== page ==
“I am not one of ‘those’ types, whatever type you have in mind.”
~ Anna O. Morgenstern
When I was regularly attending church, between the early and late 80’s, way back before becoming a fire-breathing atheist (and thereby damned myself to a life of unfettered and guilt-free joy on earth, followed by an eternity fighting off all manner of demons in a very hot place) I occasionally enjoyed attending church generally, and one church in particular. It’s not really important for me to identify the specific denomination (although the members of this church would balk at the use of that term) except to say this: The members of this church spent large portions of every Sunday congratulating themselves on the fact that they were the only people, religious or otherwise—particularly in comparison to the Catholics—who would ever see Heaven. In retrospect, I reckon many denominations take this approach, although not to the extent of this particular faith. Paraphrasing the comic, these people took it to a whole…’nother… level! Never, not once in many stirring and thought-provoking sermons did the pastor—and I heard several different ones—fail to mention this ostensive fact.
Of one thing we can be certain: They were certain.
That particular (and frankly, somewhat annoying) foible aside, the thing that comes to mind now—and this is an observation I had not previously considered in the context of libertarianism—is that this church was different in one other substantive way from any other church I attended during that approximately 10-year period. By way of establishing my credentials for making such a comparison, it is worth noting that I grew up in an A.M.E. Zion Church in North Carolina. I have attended Baptist churches, Methodist churches, predominantly black churches, predominantly white churches, Lutheran churches, churches where they have a professional-quality choir, churches where there is purposely no choir, churches where the pastor preaches for 2 hours, churches where the pastor preaches for 15 minutes, and pretty much everything in between.
As a matter of fact, I have attended churches where the members scream and shout like James Brown and churches where even a modest “Amen!” uttered under one’s breath draws harsh glares. I’ve been to churches where they pass the offering plate every 10 minutes and churches where they never even bring money up. (The latter is rare, but I digress.) I’ve enjoyed church services that employed timing so precise as to engender thoughts of military marching bands and churches so entrenched in the concept of CP Time that the sermon had not begun by 2:30 p.m. even though the service began at 11:00 a.m. (No, I’m not making that up. Having had the good fortune to be seated in the balcony, I sneaked out the back around 2:45 p.m., pausing briefly to make eye contact with a girl I had met during Happy Hour the previous Friday night. Again, I digress.)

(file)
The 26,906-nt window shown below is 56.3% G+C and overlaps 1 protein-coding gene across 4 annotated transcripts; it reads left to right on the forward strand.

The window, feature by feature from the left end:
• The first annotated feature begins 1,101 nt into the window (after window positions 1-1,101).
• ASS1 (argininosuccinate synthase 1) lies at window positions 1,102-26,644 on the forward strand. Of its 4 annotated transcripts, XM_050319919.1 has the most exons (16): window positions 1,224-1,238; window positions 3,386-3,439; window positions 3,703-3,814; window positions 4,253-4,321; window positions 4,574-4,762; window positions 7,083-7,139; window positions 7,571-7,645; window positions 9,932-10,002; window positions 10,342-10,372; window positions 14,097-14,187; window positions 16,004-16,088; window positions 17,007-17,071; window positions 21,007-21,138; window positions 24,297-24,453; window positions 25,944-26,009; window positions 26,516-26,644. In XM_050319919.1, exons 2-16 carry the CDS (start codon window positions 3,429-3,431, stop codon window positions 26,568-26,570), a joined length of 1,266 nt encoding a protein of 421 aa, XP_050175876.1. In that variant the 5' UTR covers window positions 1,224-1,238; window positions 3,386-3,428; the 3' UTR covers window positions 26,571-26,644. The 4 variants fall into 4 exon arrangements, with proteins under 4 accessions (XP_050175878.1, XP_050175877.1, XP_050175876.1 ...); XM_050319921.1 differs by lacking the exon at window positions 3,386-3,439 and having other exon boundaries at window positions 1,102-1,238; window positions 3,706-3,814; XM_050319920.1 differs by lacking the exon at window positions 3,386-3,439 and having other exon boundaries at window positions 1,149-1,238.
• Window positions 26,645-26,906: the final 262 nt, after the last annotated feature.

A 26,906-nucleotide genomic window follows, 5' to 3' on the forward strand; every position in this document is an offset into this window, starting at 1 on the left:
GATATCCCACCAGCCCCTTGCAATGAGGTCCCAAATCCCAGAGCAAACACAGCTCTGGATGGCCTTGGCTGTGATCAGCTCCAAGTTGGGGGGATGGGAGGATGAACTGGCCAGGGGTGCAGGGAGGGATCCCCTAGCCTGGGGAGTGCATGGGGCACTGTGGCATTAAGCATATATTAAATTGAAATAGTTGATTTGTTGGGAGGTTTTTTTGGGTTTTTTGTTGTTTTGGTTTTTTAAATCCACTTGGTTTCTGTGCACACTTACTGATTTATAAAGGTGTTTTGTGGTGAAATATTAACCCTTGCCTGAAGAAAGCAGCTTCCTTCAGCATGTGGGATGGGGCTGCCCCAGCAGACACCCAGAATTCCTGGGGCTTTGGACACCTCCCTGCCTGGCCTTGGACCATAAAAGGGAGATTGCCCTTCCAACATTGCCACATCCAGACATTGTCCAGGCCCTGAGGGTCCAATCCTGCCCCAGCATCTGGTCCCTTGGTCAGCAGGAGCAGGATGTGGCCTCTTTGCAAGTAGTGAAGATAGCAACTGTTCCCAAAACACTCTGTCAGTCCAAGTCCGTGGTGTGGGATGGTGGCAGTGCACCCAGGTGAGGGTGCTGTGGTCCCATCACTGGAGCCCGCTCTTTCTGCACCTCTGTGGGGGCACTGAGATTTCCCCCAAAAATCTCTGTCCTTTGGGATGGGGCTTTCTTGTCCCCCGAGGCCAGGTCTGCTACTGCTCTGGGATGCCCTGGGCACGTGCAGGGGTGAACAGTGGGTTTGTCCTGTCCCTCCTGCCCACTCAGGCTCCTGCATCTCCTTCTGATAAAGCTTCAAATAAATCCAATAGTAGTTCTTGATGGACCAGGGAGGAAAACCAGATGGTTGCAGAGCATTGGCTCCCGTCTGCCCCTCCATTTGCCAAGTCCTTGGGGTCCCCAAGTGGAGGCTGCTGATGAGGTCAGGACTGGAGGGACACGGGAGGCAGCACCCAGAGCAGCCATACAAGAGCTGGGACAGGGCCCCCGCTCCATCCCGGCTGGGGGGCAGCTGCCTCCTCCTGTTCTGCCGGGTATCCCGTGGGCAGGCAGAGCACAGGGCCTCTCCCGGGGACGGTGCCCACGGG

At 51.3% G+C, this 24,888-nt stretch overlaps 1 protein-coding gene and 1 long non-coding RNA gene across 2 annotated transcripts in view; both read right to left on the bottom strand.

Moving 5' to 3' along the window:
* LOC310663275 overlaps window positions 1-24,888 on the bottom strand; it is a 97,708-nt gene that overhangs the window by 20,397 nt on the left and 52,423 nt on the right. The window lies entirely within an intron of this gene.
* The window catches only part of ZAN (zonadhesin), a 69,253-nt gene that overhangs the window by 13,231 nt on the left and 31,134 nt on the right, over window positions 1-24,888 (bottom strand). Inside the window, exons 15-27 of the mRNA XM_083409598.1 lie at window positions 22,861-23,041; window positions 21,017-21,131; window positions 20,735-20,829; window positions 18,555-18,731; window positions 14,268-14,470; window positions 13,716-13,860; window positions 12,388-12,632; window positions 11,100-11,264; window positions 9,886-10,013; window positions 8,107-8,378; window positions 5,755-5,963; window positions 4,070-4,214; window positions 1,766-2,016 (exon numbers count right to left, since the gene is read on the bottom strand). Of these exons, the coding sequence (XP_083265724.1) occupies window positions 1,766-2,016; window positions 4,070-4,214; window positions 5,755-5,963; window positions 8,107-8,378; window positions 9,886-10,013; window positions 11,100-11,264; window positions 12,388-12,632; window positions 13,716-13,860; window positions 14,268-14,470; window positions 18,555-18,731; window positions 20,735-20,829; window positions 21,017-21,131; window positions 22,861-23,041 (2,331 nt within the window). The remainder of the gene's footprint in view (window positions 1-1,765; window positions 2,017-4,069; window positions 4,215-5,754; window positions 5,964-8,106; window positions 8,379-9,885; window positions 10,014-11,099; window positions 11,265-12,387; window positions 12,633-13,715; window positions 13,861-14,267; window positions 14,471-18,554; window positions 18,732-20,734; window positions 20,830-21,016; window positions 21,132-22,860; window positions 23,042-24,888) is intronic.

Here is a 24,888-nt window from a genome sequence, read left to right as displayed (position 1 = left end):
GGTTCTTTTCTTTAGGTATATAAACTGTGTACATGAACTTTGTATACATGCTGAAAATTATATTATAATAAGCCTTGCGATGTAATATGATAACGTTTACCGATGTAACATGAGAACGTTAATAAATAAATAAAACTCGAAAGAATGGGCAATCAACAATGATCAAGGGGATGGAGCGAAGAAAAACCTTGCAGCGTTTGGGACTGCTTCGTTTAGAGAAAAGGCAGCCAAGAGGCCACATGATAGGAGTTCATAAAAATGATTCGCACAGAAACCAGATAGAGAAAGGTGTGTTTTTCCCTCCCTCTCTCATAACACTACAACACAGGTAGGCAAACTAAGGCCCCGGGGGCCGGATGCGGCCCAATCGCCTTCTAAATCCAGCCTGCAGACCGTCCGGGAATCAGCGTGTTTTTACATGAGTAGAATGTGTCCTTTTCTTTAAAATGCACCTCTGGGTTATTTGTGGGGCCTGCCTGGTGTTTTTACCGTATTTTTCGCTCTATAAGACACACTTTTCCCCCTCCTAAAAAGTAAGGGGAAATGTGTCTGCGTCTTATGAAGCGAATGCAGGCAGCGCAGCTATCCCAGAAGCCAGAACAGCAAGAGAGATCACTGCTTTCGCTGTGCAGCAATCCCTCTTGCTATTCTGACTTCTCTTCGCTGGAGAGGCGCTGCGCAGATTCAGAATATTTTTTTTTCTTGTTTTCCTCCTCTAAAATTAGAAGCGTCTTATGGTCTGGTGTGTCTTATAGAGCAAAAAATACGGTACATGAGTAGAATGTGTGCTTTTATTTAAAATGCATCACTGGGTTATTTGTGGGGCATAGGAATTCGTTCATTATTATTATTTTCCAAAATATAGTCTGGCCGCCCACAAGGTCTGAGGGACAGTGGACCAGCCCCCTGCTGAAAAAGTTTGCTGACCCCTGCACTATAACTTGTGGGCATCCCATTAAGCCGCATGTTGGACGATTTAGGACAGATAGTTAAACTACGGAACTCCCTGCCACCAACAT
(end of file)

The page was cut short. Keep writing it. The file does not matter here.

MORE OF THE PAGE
Anyway, so I’ve been around when it comes to churches.
What made the particular church of which I speak so different? And what does that difference have to do with libertarianism generally and anarchism particularly? Simply this: that church—like radical libertarianism—seemed to attract and accept all comers. Wait. Stop. Don’t look up my e-mail address yet! Please, save your card and letters. I know your church is open-minded. I know your church loves “all God’s children” and all that. No, I don’t need any examples from last week’s Volunteer Recognition Dinner.
My point is simply this: My experience has been that the folks who attend a given church—and who ascribe to a mainstream political ideology—generally tend to “look” the same, inside and out. Not at the church about which I speak. What was one major difference? There were noticeable numbers of interracial couples. And these weren’t just patrons, but members with responsibility. Maybe now, in 2010, after the U.S. has elected a black president and we’re all hip-hopped, ride-pimped, and enjoying The Wire together over a bottle of “ultra premium” Ciroc vodka advertised on prime time TV by Puffy—yes, I still call him Puffy—this seems like a small point to notice. I assure you, it was not. In the early 80’s in Western New York the number of interracial couples openly walking the streets was already more than I had seen in my entire life growing up in the South. And the number of interracial couples I saw at this church was still obvious even against that backdrop. This church seemed to attract and accept those with differences.
And so it is with freedom. Libertarianism, at its core, is about individualism, full-bodied, raw, thick and chewy, leave-me-the-hell-alone, individualism. One does not need to understand methodological individualism to “get” this truth. One just needs to be unique himself, while he also understands and accepts uniqueness in others. (Diversity is the current buzzword, isn’t it?) That’s how one can tell that the neocons or the Moral Majority members or Rush Limbaugh’s ditto heads are not libertarians, no matter if they attempt to steal the nomenclature. When one is trying to get elected and/or take over the tools of coercion for himself, it requires that he appeal to an audience. (This is also why voting cannot be a libertarian exploit.) There is a reason why every presidential candidate wears a suit and tie that looks like they were purchased at the same store. They were. Not (necessarily) so with radical libertarianism! If you’re not worried about forming a coalition for the express purpose of imposing your beliefs on everyone else, it frees you to just be yourself. And with that freedom will come this inevitability: Anyone who could not find true acceptance in one of the mainstream clubs will eventually find his way to yours.
Good for them! Welcome. Have a seat. (Or stand. It’s up to you, and always will be.)